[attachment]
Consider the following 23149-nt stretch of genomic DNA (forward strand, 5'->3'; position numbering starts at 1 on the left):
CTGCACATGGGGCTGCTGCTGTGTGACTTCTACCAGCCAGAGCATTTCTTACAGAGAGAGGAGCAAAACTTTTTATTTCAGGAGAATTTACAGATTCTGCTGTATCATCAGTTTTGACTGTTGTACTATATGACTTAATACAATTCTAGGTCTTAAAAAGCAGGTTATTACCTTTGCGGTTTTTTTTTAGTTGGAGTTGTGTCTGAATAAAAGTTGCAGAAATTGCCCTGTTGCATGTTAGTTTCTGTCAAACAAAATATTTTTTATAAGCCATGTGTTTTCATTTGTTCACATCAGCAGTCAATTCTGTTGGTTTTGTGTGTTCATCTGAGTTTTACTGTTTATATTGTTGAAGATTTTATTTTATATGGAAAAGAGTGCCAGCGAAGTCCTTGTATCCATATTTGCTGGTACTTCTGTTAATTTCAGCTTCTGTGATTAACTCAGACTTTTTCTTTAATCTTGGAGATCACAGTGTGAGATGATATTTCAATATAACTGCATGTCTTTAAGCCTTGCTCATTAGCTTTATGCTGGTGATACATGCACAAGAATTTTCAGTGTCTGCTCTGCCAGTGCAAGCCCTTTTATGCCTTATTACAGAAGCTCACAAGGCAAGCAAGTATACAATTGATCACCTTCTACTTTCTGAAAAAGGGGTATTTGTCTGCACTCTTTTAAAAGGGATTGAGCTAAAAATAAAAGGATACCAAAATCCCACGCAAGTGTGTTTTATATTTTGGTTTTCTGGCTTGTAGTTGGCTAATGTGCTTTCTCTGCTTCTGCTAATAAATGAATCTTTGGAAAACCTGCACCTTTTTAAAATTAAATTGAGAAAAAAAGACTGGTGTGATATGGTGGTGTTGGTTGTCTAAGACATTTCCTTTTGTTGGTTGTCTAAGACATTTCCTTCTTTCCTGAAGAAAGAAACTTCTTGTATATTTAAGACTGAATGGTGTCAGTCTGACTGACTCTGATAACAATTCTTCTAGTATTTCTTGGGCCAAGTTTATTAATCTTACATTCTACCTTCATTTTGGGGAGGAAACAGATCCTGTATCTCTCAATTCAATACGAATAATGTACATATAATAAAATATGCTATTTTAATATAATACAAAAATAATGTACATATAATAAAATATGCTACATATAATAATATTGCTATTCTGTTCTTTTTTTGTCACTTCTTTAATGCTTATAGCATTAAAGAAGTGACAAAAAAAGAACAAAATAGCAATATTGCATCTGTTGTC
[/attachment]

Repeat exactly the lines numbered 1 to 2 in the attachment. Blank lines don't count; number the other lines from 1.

Consider the following 23149-nt stretch of genomic DNA (forward strand, 5'->3'; position numbering starts at 1 on the left):
CTGCACATGGGGCTGCTGCTGTGTGACTTCTACCAGCCAGAGCATTTCTTACAGAGAGAGGAGCAAAACTTTTTATTTCAGGAGAATTTACAGATTCTGCTGTATCATCAGTTTTGACTGTTGTACTATATGACTTAATACAATTCTAGGTCTTAAAAAGCAGGTTATTACCTTTGCGGTTTTTTTTTAGTTGGAGTTGTGTCTGAATAAAAGTTGCAGAAATTGCCCTGTTGCATGTTAGTTTCTGTCAAACAAAATATTTTTTATAAGCCATGTGTTTTCATTTGTTCACATCAGCAGTCAATTCTGTTGGTTTTGTGTGTTCATCTGAGTTTTACTGTTTATATTGTTGAAGATTTTATTTTATATGGAAAAGAGTGCCAGCGAAGTCCTTGTATCCATATTTGCTGGTACTTCTGTTAATTTCAGCTTCTGTGATTAACTCAGACTTTTTCTTTAATCTTGGAGATCACAGTGTGAGATGATATTTCAATATAACTGCATGTCTTTAAGCCTTGCTCATTAGCTTTATGCTGGTGATACATGCACAAGAATTTTCAGTGTCTGCTCTGCCAGTGCAAGCCCTTTTATGCCTTATTACAGAAGCTCACAAGGCAAGCAAGTATACAATTGATCACCTTCTACTTTCTGAAAAAGGGGTATTTGTCTGCACTCTTTTAAAAGGGATTGAGCTAAAAATAAAAGGATACCAAAATCCCACGCAAGTGTGTTTTATATTTTGGTTTTCTGGCTTGTAGTTGGCTAATGTGCTTTCTCTGCTTCTGCTAATAAATGAATCTTTGGAAAACCTGCACCTTTTTAAAATTAAATTGAGAAAAAAAGACTGGTGTGATATGGTGGTGTTGGTTGTCTAAGACATTTCCTTTTGTTGGTTGTCTAAGACATTTCCTTCTTTCCTGAAGAAAGAAACTTCTTGTATATTTAAGACTGAATGGTGTCAGTCTGACTGACTCTGATAACAATTCTTCTAGTATTTCTTGGGCCAAGTTTATTAATCTTACATTCTACCTTCATTTTGGGGAGGAAACAGATCCTGTATCTCTCAATTCAATACGAATAATGTACATATAATAAAATATGCTATTTTAATATAATACAAAAATAATGTACATATAATAAAATATGCTACATATAATAATATTGCTATTCTGTTCTTTTTTTGTCACTTCTTTAATGCTTATAGCATTAAAGAAGTGACAAAAAAAGAACAAAATAGCAATATTGCATCTGTTGTC